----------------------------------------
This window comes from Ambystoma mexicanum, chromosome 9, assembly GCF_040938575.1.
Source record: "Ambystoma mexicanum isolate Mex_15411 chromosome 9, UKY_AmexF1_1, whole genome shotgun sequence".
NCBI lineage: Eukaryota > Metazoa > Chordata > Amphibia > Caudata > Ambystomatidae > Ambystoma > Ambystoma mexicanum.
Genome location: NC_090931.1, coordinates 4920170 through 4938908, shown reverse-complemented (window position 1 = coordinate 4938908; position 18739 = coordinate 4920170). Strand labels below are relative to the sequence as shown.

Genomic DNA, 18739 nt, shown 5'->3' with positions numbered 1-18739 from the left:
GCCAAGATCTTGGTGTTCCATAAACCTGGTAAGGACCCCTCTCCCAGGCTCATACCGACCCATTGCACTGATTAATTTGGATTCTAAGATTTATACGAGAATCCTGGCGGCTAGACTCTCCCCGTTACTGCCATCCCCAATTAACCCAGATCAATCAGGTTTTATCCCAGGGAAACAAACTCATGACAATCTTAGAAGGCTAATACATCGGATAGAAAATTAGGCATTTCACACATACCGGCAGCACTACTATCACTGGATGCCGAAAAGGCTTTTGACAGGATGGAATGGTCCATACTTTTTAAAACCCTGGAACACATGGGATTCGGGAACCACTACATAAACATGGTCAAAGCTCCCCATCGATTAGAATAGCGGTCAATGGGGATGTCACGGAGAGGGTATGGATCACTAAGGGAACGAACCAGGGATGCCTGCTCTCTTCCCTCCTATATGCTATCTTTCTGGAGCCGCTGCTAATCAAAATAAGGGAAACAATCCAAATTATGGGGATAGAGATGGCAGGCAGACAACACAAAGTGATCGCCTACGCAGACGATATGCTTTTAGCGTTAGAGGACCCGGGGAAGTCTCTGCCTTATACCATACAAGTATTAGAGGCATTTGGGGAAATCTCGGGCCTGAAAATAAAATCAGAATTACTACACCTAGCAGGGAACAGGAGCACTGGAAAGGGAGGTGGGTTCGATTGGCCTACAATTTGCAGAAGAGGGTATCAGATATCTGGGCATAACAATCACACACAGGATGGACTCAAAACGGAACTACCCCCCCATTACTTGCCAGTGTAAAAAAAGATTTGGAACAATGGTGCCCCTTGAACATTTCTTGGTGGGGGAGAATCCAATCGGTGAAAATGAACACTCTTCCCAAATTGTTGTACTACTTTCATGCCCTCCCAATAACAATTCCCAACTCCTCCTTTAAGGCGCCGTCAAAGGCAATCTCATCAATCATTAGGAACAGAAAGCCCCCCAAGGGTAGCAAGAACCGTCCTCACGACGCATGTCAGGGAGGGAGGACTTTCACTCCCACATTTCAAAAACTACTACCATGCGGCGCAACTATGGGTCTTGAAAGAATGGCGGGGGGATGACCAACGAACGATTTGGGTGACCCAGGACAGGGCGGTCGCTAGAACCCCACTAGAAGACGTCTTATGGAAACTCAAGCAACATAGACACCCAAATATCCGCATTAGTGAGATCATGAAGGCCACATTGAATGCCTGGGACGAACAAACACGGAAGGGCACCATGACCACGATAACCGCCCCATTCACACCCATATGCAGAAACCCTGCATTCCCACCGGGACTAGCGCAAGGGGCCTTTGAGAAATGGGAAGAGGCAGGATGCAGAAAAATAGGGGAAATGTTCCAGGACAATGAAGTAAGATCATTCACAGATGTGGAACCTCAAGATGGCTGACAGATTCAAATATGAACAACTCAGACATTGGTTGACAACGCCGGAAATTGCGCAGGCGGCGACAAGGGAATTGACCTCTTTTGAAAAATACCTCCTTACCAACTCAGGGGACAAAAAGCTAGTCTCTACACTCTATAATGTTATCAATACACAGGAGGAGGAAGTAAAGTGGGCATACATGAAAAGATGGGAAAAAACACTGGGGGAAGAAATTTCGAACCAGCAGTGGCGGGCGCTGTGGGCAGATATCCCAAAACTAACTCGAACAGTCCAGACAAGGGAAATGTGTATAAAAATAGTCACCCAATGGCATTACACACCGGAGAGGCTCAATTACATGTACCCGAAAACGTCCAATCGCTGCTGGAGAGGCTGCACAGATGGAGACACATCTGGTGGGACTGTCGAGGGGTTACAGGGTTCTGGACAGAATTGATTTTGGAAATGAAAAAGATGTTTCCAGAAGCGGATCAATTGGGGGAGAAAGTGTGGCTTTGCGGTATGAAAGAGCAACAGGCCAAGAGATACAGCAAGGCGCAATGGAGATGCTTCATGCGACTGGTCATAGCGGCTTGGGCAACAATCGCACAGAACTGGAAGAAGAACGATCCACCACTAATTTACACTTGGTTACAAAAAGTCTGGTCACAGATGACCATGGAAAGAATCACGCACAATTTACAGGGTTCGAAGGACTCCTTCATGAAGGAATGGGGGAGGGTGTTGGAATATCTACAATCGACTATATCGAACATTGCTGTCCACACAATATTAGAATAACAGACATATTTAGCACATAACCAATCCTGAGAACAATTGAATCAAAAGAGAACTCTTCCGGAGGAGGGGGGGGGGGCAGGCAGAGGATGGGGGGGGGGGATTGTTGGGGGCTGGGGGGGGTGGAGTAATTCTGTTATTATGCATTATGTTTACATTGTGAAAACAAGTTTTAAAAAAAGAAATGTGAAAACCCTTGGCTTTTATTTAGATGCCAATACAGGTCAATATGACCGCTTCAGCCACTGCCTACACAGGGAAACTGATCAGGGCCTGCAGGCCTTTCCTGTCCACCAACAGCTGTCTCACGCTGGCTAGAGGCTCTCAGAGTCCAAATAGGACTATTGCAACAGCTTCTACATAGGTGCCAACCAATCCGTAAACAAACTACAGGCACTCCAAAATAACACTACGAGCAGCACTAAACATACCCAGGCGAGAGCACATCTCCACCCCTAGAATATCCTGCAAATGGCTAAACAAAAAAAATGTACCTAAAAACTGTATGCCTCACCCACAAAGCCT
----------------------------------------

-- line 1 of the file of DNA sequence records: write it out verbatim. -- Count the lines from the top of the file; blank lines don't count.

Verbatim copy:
This window comes from Ambystoma mexicanum, chromosome 9, assembly GCF_040938575.1.